SLYTP: two hundred and twenty three pre-1925 'music hall records' YT user Robert Godridge has made a long playlist of digital captures taken from 'some of the british music hall records in my collection, 78rpm gramophone records and cylinders.' This is one of a number of playlists centered on very old popular music recordings by various users. Most of the recordings are quite innocuous by today's standards, but it is far from uncommon to encounter double entendres, racism and stereotypes, and well, I'm not sure what to call this genre.
"Teen rebels and bobbysoxers still heralded Johnnie Ray as their hero, but to parents across America, he was Public Enemy Number One. Five years before Elvis Presley evoked a similar kind of mass parental dread, Johnnie had all of button-down America shaking in their boots, fearing for the souls of their children." [more inside]
"If you like orchestral music and have a heart in your fucking chest, you will like this record." Mike Patton, former front man of Faith No More, frequent John Zorn collaborator, founding member of Mr. Bungle, is releasing an album covering old Italian pop songs in May, called Mondo Cane. A live performance can be streamed from Youtube. [more inside]
The following is a list of over 3600 titles recorded from my collection of 78 rpm records....Right now, there are over 2,450 titles on this page linked to mp3's....I have about 2500 more records to record, so I'll be adding more titles as time permits over the next hundred years or so....I loaded a searchable ACCESS database for this list HERE. [.mdb] I don't know if it will work for everyone. Good luck! [more inside]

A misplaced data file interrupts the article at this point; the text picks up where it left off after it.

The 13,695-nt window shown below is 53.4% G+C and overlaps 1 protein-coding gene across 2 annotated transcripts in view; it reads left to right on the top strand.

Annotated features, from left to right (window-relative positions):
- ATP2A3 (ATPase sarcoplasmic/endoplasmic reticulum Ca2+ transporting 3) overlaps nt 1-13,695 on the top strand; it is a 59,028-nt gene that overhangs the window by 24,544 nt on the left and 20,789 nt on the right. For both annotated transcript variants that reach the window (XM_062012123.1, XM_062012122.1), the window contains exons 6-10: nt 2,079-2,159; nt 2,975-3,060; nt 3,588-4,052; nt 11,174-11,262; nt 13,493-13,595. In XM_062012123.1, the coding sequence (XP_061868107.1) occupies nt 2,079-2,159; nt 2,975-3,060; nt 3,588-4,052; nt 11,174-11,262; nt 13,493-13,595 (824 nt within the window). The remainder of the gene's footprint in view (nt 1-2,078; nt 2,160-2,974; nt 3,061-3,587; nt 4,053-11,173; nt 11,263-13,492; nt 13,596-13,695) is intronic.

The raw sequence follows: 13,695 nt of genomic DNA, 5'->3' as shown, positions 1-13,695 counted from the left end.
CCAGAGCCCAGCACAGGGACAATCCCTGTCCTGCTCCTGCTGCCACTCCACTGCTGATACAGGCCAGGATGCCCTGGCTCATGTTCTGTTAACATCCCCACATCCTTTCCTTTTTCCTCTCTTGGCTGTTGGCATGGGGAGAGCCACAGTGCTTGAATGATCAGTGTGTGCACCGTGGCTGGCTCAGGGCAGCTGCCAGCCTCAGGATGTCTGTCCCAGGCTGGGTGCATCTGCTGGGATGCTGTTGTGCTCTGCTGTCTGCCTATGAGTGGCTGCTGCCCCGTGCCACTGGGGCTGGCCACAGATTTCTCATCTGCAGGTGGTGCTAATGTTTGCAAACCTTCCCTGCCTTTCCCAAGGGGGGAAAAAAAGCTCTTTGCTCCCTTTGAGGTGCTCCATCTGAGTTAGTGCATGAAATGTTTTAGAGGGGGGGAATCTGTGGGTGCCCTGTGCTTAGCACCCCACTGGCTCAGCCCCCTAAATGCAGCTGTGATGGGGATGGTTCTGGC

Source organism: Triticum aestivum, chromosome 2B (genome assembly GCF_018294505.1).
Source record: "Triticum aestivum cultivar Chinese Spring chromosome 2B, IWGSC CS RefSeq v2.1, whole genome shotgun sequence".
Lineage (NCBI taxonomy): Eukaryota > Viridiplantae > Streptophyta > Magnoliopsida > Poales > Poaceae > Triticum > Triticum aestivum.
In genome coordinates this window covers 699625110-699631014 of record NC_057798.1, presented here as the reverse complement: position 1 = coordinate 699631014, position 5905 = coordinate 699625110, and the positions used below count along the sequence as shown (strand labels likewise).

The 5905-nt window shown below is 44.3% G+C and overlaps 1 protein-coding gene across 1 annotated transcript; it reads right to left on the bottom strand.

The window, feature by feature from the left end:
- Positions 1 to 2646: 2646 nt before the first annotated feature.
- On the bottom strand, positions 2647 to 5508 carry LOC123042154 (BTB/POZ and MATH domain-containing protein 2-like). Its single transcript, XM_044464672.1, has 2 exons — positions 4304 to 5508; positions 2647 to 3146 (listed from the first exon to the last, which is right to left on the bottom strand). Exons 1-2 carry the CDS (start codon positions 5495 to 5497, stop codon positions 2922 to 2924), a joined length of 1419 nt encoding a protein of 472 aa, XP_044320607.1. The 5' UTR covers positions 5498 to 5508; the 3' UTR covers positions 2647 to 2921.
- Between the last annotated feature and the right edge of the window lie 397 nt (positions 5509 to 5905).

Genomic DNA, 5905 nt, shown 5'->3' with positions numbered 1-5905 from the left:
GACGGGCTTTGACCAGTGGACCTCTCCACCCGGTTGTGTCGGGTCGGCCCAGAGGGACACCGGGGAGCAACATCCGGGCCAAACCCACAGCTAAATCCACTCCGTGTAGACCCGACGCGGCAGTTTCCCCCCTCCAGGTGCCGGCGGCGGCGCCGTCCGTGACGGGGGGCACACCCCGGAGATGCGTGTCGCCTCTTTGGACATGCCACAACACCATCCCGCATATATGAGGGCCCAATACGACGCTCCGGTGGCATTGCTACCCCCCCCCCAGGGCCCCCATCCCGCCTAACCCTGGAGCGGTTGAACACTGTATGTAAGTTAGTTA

His father was a minister in the Apostolic Church, but, after a series of arguments about his son's womanizing and heavy cocaine use he ended up shooting his own son down. The biggest of Motown's solo artists. Marvin Gaye often struggled with his brother-in-law, Berry Gordy over his desire to pursue different creative choices rather than following the tried and tested commercial formula. [more inside]
You're never too old to rock 'n' roll The classic American midlife crisis has found a new outlet: garage-band rock ’n’ roll. Baby boomers across the country — mostly middle-aged dads who never quite outgrew an obsession with the music of their youth — are cranking up their amps and living their rock ’n’ roll fantasies.